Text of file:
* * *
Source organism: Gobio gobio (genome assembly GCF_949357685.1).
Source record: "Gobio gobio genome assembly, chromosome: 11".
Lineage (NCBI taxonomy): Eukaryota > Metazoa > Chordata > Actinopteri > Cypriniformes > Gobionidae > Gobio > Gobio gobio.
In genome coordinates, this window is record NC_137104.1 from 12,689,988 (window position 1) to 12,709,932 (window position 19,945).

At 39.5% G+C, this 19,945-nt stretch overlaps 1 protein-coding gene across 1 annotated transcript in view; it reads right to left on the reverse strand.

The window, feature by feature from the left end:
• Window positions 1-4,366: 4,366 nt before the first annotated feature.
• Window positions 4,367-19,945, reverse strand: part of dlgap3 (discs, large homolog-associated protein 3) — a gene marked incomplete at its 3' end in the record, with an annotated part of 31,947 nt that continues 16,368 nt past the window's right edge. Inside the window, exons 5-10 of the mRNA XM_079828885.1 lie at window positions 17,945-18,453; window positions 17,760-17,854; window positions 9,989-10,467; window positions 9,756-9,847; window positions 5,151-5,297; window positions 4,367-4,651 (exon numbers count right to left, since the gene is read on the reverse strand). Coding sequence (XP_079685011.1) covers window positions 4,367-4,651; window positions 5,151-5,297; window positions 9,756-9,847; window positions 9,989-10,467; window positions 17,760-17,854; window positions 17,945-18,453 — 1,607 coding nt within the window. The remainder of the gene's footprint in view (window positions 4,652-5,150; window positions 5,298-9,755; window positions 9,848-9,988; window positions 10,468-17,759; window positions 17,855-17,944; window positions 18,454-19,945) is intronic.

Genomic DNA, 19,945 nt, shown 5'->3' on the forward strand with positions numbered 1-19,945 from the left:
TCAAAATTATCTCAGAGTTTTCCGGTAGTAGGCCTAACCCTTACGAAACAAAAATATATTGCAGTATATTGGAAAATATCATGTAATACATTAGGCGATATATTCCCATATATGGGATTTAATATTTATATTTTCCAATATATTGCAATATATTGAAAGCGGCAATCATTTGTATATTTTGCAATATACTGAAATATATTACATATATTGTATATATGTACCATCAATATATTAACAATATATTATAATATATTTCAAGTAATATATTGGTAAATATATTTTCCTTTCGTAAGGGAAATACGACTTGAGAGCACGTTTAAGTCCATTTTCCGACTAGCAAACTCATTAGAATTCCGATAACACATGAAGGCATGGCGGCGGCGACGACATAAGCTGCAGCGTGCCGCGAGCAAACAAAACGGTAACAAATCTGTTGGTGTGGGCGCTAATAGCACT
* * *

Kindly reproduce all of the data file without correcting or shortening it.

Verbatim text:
Source organism: Gobio gobio (genome assembly GCF_949357685.1).
Source record: "Gobio gobio genome assembly, chromosome: 11".
Lineage (NCBI taxonomy): Eukaryota > Metazoa > Chordata > Actinopteri > Cypriniformes > Gobionidae > Gobio > Gobio gobio.
In genome coordinates, this window is record NC_137104.1 from 12,689,988 (window position 1) to 12,709,932 (window position 19,945).

At 39.5% G+C, this 19,945-nt stretch overlaps 1 protein-coding gene across 1 annotated transcript in view; it reads right to left on the reverse strand.

The window, feature by feature from the left end:
• Window positions 1-4,366: 4,366 nt before the first annotated feature.
• Window positions 4,367-19,945, reverse strand: part of dlgap3 (discs, large homolog-associated protein 3) — a gene marked incomplete at its 3' end in the record, with an annotated part of 31,947 nt that continues 16,368 nt past the window's right edge. Inside the window, exons 5-10 of the mRNA XM_079828885.1 lie at window positions 17,945-18,453; window positions 17,760-17,854; window positions 9,989-10,467; window positions 9,756-9,847; window positions 5,151-5,297; window positions 4,367-4,651 (exon numbers count right to left, since the gene is read on the reverse strand). Coding sequence (XP_079685011.1) covers window positions 4,367-4,651; window positions 5,151-5,297; window positions 9,756-9,847; window positions 9,989-10,467; window positions 17,760-17,854; window positions 17,945-18,453 — 1,607 coding nt within the window. The remainder of the gene's footprint in view (window positions 4,652-5,150; window positions 5,298-9,755; window positions 9,848-9,988; window positions 10,468-17,759; window positions 17,855-17,944; window positions 18,454-19,945) is intronic.

Genomic DNA, 19,945 nt, shown 5'->3' on the forward strand with positions numbered 1-19,945 from the left:
TCAAAATTATCTCAGAGTTTTCCGGTAGTAGGCCTAACCCTTACGAAACAAAAATATATTGCAGTATATTGGAAAATATCATGTAATACATTAGGCGATATATTCCCATATATGGGATTTAATATTTATATTTTCCAATATATTGCAATATATTGAAAGCGGCAATCATTTGTATATTTTGCAATATACTGAAATATATTACATATATTGTATATATGTACCATCAATATATTAACAATATATTATAATATATTTCAAGTAATATATTGGTAAATATATTTTCCTTTCGTAAGGGAAATACGACTTGAGAGCACGTTTAAGTCCATTTTCCGACTAGCAAACTCATTAGAATTCCGATAACACATGAAGGCATGGCGGCGGCGACGACATAAGCTGCAGCGTGCCGCGAGCAAACAAAACGGTAACAAATCTGTTGGTGTGGGCGCTAATAGCACT